A co-production between HBO and Keshet, which is a huge network in Israel, Our Boys is the most widely promoted foreign drama series about the Israeli/Palestinian conflict so far in the U.S. There is major backlash against the show as in Israel, with the prime minister calling for a boycott of Keshet in response to their “slandering Israel internationally.”  You can watch the trailer here.

The Controversey

Based on true events, Our Boys tells the story of a revenge killing after three Israeli teens were kidnapped and murdered in Israel in the summer of 2014. In response, an Arab boy was kidnapped, beaten and burned to death, and an operative in Shabak (a domestic Israeli intelligence unit) believes the murder was perpetrated by Jews (an unpopular opinion). The show begins after the Israeli teens are kidnapped, and really focuses on the murder of the Arab boy and the fallout from those events, which included a bloody war that left 2,100 Palestinians and 70 Israelis dead. The controversy stems from the show covering the Arab killing, but “glossing over” the deaths of the Israeli teens. Protesters, many of whom have signed a petition asking HBO to drop the show, feel that the show is biased against Jews, even though it was created by Jews. Meanwhile, the producers maintain that Our Boys isn’t as much about these particular murders as about the damage that nationalist extremism can cause in any country, including the U.S.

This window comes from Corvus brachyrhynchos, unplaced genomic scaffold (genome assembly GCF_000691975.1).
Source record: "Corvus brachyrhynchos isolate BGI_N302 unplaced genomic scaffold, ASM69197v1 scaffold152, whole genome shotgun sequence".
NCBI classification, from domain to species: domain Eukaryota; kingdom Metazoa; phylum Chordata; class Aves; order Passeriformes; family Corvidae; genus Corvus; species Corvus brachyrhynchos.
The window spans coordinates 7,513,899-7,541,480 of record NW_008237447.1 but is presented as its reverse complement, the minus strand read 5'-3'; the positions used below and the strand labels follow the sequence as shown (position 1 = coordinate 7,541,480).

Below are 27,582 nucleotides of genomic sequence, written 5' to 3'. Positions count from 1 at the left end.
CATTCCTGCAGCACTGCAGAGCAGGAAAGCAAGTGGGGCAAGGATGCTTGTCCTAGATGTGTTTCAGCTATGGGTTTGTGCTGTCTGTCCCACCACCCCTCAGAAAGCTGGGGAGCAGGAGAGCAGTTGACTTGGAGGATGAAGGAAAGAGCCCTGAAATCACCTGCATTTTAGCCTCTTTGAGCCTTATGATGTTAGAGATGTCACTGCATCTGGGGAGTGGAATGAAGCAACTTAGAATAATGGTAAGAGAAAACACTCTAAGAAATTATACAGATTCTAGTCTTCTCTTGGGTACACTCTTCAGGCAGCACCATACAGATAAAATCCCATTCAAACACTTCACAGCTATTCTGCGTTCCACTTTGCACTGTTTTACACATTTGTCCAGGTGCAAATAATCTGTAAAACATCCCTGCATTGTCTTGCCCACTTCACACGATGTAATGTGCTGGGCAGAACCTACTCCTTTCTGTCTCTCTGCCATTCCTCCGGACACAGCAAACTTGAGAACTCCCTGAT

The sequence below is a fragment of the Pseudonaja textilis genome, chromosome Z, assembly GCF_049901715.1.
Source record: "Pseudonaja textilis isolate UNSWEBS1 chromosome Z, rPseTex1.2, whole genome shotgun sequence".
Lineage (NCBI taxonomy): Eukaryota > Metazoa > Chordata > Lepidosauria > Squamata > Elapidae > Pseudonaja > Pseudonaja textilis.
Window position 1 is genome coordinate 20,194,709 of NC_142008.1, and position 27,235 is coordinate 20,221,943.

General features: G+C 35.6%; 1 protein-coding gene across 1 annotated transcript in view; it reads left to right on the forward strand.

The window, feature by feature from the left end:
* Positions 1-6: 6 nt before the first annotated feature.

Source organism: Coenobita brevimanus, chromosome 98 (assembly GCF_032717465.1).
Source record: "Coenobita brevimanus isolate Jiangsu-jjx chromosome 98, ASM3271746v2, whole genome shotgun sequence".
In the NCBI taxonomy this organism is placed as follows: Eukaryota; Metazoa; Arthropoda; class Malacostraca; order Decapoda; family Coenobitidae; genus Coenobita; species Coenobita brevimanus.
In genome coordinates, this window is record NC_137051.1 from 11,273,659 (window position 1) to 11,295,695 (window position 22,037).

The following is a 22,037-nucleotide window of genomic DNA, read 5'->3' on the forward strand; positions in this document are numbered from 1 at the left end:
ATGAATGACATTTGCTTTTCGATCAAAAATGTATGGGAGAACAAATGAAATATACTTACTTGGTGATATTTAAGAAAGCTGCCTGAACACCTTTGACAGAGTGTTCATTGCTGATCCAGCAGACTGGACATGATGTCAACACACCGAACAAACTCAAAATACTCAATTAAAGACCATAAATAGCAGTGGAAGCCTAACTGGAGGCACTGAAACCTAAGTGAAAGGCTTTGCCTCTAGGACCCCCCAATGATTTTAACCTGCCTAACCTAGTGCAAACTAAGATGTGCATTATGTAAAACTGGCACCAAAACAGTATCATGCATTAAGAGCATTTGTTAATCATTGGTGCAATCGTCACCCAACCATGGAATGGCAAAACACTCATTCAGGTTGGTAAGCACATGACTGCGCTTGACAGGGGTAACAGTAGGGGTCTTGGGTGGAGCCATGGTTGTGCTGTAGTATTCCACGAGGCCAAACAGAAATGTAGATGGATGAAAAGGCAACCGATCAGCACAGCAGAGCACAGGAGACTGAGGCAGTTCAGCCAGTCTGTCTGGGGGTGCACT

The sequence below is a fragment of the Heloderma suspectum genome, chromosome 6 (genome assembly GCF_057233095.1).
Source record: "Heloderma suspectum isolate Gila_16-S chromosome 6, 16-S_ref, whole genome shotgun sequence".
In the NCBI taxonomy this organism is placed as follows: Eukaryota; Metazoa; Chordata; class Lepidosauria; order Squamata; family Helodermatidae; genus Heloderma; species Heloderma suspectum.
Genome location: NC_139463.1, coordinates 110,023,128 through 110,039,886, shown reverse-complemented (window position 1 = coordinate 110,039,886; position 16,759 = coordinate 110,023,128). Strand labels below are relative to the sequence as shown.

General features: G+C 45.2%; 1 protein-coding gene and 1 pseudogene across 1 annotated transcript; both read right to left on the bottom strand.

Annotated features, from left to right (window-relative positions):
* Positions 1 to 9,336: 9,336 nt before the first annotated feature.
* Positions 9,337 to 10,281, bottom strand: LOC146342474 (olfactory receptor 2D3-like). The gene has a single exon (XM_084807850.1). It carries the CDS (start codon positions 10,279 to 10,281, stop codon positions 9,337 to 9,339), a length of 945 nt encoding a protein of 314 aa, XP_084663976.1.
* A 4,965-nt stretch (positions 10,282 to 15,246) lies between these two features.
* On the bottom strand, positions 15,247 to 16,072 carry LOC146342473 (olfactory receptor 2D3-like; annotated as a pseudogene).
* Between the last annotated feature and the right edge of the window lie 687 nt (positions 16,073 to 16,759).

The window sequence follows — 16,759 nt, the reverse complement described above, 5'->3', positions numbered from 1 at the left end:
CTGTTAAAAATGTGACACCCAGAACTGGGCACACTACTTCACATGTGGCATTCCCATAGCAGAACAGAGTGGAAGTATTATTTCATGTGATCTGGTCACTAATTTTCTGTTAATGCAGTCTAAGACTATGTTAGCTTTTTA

But is it good?

Our Boys is excellently produced. The story follows three points of view: that of the Shabak, who are frantic to solve the crime because they are nervous about the greater damage that these killings could (and did) cause; the grieving family of the Arab boy, who are somewhat taken a back when their son is co-opted as a symbol of martyrdom; and a family of Orthodox Jewish settlers who may or may not have been involved in the murder of the Arab boy.  Like many of 2019’s grim dramas (Chernobyl, Mindhunter, etc), the subject matter is intense and it’s not light entertainment by any means.  But it is gripping, not only as a procedural, and as a peek at daily life in Jerusalem (however dramatized), but also as a cultural commentary on the state of the world. I learned so much by watching Our Boys, but that does lead to my one complaint. There is no hand holding in the show-the viewer is dropped right into the situation, with no background on who is who. For example, one of the groups that Shabak is looking at is a radical domestic terrorist group of young Israeli Jews whose ethos is unclear to me. Other than that, I’m enjoying the show. I was kind of dreading it as preachy, heavy subject matter, but it’s way better than that.  It’s not the stomach clenching rollercoaster ride that Fauda is, but it’s compelling in its own right.

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